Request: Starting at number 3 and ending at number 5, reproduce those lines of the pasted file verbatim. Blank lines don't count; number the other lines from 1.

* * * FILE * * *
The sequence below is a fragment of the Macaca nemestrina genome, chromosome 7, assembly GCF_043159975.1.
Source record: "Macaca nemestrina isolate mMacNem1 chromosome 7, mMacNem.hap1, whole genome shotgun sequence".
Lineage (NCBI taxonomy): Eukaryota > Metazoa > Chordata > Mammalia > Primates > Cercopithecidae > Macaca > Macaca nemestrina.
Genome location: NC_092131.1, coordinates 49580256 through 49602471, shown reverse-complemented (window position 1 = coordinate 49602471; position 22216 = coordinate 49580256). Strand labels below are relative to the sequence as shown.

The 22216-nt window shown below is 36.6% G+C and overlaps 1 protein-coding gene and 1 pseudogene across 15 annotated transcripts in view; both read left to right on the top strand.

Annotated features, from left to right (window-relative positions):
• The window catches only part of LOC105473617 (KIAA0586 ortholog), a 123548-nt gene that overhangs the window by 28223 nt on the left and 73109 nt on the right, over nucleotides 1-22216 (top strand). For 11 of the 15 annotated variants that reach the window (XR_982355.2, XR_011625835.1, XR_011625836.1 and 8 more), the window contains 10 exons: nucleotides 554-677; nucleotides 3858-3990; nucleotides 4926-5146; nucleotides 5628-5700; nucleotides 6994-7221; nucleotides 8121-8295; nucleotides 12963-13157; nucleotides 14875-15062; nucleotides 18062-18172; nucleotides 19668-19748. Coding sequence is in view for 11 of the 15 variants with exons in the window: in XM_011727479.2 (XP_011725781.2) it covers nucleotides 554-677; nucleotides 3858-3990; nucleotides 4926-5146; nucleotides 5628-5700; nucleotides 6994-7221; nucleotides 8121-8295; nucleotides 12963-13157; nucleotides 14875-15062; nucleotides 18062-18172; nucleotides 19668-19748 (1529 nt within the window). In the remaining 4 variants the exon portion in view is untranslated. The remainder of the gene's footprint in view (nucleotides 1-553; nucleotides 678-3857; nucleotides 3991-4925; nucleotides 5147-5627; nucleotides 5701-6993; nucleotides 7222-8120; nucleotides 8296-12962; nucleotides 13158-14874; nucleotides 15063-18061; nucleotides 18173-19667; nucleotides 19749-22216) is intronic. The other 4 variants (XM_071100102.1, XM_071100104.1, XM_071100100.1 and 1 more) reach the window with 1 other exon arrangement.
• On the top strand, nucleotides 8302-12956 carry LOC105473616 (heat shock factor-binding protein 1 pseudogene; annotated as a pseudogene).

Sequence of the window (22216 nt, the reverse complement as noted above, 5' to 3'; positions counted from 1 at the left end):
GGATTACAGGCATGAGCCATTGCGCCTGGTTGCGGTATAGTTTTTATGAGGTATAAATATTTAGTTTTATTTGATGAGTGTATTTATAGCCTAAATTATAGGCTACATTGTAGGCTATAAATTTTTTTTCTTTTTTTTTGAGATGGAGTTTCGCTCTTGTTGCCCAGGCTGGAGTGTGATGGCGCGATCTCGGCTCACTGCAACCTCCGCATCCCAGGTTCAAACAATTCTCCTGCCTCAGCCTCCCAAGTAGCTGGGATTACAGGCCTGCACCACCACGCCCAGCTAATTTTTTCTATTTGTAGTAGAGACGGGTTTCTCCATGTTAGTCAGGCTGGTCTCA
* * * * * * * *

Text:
Lineage (NCBI taxonomy): Eukaryota > Metazoa > Chordata > Mammalia > Primates > Cercopithecidae > Macaca > Macaca nemestrina.
Genome location: NC_092131.1, coordinates 49580256 through 49602471, shown reverse-complemented (window position 1 = coordinate 49602471; position 22216 = coordinate 49580256). Strand labels below are relative to the sequence as shown.

The 22216-nt window shown below is 36.6% G+C and overlaps 1 protein-coding gene and 1 pseudogene across 15 annotated transcripts in view; both read left to right on the top strand.